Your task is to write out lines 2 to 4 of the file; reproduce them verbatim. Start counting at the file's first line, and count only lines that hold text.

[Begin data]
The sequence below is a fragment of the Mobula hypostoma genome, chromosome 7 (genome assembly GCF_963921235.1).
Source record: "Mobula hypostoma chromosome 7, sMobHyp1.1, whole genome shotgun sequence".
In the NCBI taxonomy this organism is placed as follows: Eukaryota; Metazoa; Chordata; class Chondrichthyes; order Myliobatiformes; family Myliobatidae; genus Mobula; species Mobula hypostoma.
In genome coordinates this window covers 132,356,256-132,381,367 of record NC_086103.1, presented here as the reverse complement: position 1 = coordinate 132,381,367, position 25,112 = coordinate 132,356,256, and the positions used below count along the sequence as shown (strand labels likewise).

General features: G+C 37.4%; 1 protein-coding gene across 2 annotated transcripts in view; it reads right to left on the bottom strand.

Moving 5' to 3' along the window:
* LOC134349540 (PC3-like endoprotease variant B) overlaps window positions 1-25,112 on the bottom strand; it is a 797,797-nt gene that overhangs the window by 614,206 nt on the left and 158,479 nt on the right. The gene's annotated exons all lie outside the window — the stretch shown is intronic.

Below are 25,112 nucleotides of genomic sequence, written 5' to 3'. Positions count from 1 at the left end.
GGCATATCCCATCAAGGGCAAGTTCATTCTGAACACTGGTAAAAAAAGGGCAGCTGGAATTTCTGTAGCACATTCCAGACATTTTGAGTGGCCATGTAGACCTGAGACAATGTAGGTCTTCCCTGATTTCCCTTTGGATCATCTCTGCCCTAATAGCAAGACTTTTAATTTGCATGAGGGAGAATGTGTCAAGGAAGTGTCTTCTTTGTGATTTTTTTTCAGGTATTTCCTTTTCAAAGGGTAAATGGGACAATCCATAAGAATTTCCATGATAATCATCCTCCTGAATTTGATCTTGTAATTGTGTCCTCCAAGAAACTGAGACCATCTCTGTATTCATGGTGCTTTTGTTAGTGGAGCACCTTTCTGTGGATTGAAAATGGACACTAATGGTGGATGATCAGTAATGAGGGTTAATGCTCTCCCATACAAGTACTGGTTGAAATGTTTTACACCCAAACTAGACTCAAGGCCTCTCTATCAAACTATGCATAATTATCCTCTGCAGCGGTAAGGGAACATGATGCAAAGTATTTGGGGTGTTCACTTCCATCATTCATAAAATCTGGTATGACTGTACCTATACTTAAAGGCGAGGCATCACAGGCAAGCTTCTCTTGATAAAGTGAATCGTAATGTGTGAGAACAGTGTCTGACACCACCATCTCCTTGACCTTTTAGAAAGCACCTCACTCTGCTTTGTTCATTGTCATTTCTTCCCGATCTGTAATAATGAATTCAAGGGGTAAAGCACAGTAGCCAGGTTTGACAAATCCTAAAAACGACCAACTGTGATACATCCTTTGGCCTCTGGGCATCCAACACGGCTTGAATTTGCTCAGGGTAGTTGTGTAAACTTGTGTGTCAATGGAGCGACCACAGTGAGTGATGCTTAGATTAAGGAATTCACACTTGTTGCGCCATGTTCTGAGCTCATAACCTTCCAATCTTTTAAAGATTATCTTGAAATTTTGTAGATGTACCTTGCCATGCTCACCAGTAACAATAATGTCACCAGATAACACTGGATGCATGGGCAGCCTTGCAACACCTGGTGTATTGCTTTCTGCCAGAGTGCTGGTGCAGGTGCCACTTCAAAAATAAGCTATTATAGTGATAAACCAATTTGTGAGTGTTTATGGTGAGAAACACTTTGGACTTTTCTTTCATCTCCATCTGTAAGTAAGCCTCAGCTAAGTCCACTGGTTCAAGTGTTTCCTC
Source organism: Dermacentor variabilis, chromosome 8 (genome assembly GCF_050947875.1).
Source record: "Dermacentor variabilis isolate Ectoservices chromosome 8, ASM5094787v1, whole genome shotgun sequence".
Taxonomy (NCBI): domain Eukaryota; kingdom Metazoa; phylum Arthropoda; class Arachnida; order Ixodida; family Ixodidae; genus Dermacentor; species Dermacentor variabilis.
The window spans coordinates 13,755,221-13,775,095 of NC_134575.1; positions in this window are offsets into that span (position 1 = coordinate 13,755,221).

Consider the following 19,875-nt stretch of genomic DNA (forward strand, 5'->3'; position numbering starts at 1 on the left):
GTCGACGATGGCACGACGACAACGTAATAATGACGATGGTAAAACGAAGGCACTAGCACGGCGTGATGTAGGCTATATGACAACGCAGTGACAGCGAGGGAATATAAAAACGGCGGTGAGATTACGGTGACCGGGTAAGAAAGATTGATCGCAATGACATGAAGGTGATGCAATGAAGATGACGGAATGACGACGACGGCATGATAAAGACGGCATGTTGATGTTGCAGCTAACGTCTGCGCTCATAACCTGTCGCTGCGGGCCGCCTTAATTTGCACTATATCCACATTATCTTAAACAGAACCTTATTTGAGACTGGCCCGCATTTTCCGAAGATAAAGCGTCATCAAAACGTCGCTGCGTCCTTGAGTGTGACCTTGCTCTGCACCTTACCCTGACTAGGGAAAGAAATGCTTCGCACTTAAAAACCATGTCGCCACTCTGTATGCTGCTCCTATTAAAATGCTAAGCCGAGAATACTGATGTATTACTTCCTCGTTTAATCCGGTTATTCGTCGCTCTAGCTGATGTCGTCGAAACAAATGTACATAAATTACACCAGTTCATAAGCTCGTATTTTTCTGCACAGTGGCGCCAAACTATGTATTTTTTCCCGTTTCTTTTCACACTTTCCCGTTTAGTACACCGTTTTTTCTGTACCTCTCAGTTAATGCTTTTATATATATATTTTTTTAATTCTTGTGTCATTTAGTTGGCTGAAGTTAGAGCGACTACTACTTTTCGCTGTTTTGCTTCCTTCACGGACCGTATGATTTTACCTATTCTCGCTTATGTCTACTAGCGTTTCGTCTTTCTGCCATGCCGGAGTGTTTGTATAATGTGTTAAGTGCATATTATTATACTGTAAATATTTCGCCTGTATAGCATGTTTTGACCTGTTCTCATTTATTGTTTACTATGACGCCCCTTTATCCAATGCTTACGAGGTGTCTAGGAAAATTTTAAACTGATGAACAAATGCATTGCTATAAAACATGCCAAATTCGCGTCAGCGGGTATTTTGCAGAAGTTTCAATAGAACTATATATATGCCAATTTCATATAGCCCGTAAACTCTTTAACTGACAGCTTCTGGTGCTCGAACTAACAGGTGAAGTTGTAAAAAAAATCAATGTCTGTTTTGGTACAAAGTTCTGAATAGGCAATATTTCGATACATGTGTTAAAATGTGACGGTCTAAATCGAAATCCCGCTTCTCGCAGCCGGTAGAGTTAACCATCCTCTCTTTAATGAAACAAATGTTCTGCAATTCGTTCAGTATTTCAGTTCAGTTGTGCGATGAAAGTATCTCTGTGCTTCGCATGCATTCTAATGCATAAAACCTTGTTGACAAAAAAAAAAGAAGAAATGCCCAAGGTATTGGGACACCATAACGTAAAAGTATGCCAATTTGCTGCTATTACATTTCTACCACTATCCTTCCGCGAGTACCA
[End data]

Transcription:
Source record: "Mobula hypostoma chromosome 7, sMobHyp1.1, whole genome shotgun sequence".
In the NCBI taxonomy this organism is placed as follows: Eukaryota; Metazoa; Chordata; class Chondrichthyes; order Myliobatiformes; family Myliobatidae; genus Mobula; species Mobula hypostoma.
In genome coordinates this window covers 132,356,256-132,381,367 of record NC_086103.1, presented here as the reverse complement: position 1 = coordinate 132,381,367, position 25,112 = coordinate 132,356,256, and the positions used below count along the sequence as shown (strand labels likewise).